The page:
The Manchurian Candidate is about the use of fear and paranoia in politics. The piece is a genuine thriller that provides audiences with a combination rare in the opera world: a stirring narrative full of action and suspense, punctuated by deeply moving passages that allow us to get into the minds of these fascinating characters. Composer Kevin Puts and librettist Mark Campbell have written a truly theatrical opera. The Manchurian Candidate leaps off the page, and the attention to structural detail is a gift for a director, cast and design team. The heightened theatrical structure of The Manchurian Candidate allows for ensemble-based storytelling, with the entire cast moving us from scene to scene as the experiment in fear unfolds.
During the height of McCarthyism in the 1950s, the United States witnessed its first nationwide media event. Trials and hearings were televised and news teams followed the Red Scare, and the fearmongering it generated, with fascination — bringing the story into every American living room.
The overall envelope of our production features a flexible space that can transform seamlessly into each of the nearly two-dozen locations, with colorful Eisenhower-era details providing us with a sense of time and place. Searchlights, banks of televisions, on-stage cameras and a giant “Jumbotron” track the characters’ every move with Orwellian precision, from the initial brainwashing demonstration to the denouement at the Republican National Convention. The world of our production feels part television studio, part convention center, part experimental lab.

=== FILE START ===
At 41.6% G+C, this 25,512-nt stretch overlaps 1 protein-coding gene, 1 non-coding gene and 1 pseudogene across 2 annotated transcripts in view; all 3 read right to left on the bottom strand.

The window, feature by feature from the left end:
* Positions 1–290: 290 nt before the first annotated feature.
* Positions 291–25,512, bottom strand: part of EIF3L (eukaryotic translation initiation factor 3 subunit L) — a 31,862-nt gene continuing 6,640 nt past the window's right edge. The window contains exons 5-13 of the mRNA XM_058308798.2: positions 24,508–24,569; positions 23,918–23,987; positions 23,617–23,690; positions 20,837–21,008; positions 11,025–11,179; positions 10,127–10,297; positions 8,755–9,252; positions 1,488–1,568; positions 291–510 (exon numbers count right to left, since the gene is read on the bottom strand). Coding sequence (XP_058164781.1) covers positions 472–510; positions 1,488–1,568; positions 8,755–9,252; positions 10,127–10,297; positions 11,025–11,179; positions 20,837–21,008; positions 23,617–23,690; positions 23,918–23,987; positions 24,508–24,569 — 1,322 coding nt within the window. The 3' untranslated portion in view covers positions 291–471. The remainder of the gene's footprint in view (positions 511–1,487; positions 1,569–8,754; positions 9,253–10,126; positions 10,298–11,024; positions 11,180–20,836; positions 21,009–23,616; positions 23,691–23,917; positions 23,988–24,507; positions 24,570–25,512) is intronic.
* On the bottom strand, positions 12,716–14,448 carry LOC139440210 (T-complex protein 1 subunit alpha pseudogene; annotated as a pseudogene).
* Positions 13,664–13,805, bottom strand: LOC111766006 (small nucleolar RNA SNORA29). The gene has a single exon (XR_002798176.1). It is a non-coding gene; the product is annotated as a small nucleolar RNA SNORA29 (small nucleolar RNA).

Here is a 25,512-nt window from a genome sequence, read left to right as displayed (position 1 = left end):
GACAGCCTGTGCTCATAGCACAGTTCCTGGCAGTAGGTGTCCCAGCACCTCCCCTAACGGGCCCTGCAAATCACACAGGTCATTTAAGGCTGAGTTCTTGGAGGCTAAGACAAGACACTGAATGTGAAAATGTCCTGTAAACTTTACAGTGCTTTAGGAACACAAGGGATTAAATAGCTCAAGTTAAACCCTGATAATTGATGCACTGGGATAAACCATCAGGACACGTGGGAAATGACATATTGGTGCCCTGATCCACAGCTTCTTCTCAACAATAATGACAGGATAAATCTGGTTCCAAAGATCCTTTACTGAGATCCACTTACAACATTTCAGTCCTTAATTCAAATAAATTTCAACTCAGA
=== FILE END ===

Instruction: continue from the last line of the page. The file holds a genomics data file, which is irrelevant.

In 2015, we continue to learn about how governments use fear to dictate policy, often at the expense of our civil rights. We are all under surveillance, and “perfect trained killers” make up the ranks of our government and our armed forces. How does our government and our media use fear to govern policy? How much have we learned since the McCarthy era?